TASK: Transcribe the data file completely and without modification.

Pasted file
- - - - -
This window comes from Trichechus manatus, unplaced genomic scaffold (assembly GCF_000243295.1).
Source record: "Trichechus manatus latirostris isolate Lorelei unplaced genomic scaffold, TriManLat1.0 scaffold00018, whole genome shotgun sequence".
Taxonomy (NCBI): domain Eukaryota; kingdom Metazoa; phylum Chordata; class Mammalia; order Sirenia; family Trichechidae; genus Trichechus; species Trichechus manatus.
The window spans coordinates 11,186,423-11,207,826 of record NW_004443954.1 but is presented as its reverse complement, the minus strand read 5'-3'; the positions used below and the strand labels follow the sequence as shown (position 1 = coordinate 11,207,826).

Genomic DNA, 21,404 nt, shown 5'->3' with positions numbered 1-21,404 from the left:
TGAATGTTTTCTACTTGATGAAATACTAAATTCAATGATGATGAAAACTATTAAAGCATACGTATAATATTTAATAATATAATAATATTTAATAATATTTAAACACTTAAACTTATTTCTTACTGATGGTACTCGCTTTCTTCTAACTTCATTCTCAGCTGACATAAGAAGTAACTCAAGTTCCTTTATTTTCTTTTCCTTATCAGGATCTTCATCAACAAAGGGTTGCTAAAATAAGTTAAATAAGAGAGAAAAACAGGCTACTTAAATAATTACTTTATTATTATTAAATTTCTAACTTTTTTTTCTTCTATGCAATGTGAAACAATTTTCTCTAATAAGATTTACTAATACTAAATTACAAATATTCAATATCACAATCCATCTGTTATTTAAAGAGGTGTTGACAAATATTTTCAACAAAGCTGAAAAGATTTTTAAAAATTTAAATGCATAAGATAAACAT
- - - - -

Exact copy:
This window comes from Trichechus manatus, unplaced genomic scaffold (assembly GCF_000243295.1).
Source record: "Trichechus manatus latirostris isolate Lorelei unplaced genomic scaffold, TriManLat1.0 scaffold00018, whole genome shotgun sequence".
Taxonomy (NCBI): domain Eukaryota; kingdom Metazoa; phylum Chordata; class Mammalia; order Sirenia; family Trichechidae; genus Trichechus; species Trichechus manatus.
The window spans coordinates 11,186,423-11,207,826 of record NW_004443954.1 but is presented as its reverse complement, the minus strand read 5'-3'; the positions used below and the strand labels follow the sequence as shown (position 1 = coordinate 11,207,826).

Genomic DNA, 21,404 nt, shown 5'->3' with positions numbered 1-21,404 from the left:
TGAATGTTTTCTACTTGATGAAATACTAAATTCAATGATGATGAAAACTATTAAAGCATACGTATAATATTTAATAATATAATAATATTTAATAATATTTAAACACTTAAACTTATTTCTTACTGATGGTACTCGCTTTCTTCTAACTTCATTCTCAGCTGACATAAGAAGTAACTCAAGTTCCTTTATTTTCTTTTCCTTATCAGGATCTTCATCAACAAAGGGTTGCTAAAATAAGTTAAATAAGAGAGAAAAACAGGCTACTTAAATAATTACTTTATTATTATTAAATTTCTAACTTTTTTTTCTTCTATGCAATGTGAAACAATTTTCTCTAATAAGATTTACTAATACTAAATTACAAATATTCAATATCACAATCCATCTGTTATTTAAAGAGGTGTTGACAAATATTTTCAACAAAGCTGAAAAGATTTTTAAAAATTTAAATGCATAAGATAAACAT